“The White Tiger” is an interesting book – more interesting because it has won the Booker. A novel so linear, simplistic, without frills and dealing with such commonplace things that you could almost feel cheated if you bought it for… well… the price of a lunch. After all, we are so used to books being complex and reflecting something other than what the regional news channels show us that we almost refuse to believe in the mundane. As I said earlier, driver-turned-murderer was a subject that Rushdie had dealt with earlier in “Shalimar the Clown”. But the story was different and so was the history of the driver who hailed from Kashmir and came with a deep-sated revenge harboured in his breast. We do not expect the driver to just ‘steal’ for money and that’s where Adiga catches us on the wrong foot. Leave aside revenge motives – the biggest reason a person can kill is to desperately want a better life.

“The White Tiger” is an interesting read - and we do hope some more such stuff from Arvind Adiga. After all somebody was seeing beyond diaspora and call centers when it came to Indian English writing.

Picture source: http://podularity.com/wp-content/images/adiga.jpg

Tuesday, November 11, 2008

Fleming didn't have an internet connection


I have been criticised for painting an emotional character like Craig in murky colours. It is also true that I have been praised for putting in an honest thought about why I think Craig and Mark Forster screwed up big time by creating this 'working class Bond character'. So I guess it is time to put down a few more logical thoughts around this.

To start with the argument - in the entire Bond franchisee, why do you think James Bond has always been so devoted to Her Majesty's Secret Service? Is it because he is a true patriot? Or does the job also give him chances of being in good company, ask for the finest drinks every time he visits a five star (seven, eight... you can just count the stars here), drive the best of cars and receive the best of medical aids (along with pretty looking doctors) for all the bullet and knife wounds that he suffers. In truth - James Bond as an employee has perks that are enviable by the CEOs of any mid sized Information Technology company out there. Even though the risks are high and require skills of every kind (from flying a plane to the best ‘kisser’ award) nobody really asks him for a justification for breaking down a brand-new Bentley in the middle of Africa or pumping in a bullet or two without rhyme or reason. The bottomline is – Bond is given a responsible role with the perks associated, the government spends on him because he has the ability to deliver.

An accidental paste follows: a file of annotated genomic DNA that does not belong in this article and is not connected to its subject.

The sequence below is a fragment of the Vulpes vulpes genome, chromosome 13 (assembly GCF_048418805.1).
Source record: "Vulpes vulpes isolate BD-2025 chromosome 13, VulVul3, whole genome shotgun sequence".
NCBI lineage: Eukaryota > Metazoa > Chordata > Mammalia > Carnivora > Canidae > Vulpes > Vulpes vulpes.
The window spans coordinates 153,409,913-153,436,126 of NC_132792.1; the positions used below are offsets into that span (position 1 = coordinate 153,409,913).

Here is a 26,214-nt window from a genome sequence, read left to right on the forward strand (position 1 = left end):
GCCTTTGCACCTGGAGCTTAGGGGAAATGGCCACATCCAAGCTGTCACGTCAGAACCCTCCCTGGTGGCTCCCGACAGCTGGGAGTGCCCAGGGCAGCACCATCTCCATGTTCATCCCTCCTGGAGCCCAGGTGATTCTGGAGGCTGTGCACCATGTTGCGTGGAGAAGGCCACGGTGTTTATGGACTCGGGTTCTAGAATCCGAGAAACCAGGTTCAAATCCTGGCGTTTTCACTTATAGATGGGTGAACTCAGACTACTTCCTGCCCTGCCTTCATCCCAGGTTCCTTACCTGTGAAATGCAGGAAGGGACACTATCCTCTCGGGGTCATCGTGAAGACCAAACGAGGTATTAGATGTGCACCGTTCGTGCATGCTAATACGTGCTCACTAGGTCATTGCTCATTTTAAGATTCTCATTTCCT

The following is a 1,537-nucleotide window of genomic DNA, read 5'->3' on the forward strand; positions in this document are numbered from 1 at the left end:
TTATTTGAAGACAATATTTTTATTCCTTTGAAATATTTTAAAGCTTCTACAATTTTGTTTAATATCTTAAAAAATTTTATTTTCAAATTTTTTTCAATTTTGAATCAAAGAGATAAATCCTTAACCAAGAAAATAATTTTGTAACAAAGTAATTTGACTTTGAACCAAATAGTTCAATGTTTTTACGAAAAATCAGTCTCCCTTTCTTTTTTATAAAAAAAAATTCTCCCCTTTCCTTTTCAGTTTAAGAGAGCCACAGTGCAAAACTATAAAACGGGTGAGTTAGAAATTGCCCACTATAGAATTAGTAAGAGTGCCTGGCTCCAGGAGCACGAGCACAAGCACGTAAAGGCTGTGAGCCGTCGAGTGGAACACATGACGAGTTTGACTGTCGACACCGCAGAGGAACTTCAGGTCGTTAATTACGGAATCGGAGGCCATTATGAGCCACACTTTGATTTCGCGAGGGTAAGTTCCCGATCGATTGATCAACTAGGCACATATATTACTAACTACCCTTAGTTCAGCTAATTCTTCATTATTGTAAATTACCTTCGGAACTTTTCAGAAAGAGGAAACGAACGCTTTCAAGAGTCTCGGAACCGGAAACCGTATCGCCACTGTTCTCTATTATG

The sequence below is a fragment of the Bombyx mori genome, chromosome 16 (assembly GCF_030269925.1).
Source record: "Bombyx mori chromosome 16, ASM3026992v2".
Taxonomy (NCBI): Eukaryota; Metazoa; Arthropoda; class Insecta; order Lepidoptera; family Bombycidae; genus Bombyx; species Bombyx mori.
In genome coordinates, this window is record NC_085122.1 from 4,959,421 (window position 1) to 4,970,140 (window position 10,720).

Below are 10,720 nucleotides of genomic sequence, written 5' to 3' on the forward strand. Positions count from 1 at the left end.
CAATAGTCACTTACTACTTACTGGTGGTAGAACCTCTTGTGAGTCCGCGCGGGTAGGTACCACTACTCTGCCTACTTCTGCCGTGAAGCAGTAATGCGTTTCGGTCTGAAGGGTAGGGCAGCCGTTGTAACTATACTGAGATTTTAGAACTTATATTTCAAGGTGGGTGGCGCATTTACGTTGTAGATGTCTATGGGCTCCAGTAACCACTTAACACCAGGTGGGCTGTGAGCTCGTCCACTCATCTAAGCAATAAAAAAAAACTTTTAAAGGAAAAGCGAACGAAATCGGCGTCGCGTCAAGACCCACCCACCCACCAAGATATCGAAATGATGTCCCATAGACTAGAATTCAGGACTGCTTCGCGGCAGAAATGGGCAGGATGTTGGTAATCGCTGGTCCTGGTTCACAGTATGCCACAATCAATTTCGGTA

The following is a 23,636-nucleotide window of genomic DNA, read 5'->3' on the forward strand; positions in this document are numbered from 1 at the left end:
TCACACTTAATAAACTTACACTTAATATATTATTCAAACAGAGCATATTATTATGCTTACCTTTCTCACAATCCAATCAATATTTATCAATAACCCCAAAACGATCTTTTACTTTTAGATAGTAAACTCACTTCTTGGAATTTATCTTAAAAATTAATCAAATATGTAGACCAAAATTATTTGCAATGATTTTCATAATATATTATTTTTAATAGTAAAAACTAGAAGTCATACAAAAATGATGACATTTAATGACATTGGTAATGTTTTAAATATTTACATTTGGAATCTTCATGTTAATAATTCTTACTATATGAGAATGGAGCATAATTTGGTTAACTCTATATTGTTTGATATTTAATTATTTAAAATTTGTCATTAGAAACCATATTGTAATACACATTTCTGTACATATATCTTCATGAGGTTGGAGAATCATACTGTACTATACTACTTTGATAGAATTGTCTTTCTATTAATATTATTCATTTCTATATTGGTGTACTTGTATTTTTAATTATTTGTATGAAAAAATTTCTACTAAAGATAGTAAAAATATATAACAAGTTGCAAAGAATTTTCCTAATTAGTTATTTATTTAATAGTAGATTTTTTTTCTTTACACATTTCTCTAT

Now put yourself in the role of an employer and think of Bond (now read ‘Craig’) as the VP of your company. How would you feel if your VP - someone who enjoys the finest of wines and charges it to the company credit card, gets the best suite in the biggest hotel with a bill that ends up at your finance department and romances the hottest looking woman in the Consulate by flashing out a card that gives the name of your company – decides to travel half the world to find the ex-boyfriend of his dead girlfriend and ends up shooting down half of your sales volumes. Not a very rosy picture, right! I mean, you would think twice before keeping this guy on the job whatever portfolio he may have to prove that he had been good once. I mean think of the Lehmann CEO, the papers are speaking of the mistakes that he made and which eventually wrapped up his company. Wasn’t he somewhat like the working class Bond in someway? Or think of Enron makers – who decided to put environmental concerns aside and went ahead with the profit motive only to meet with disastrous results. Weren’t they ignoring the obvious? The basic point being that your actions need to be justifiable in terms of costs and results. Otherwise, it’s nothing but a mistake.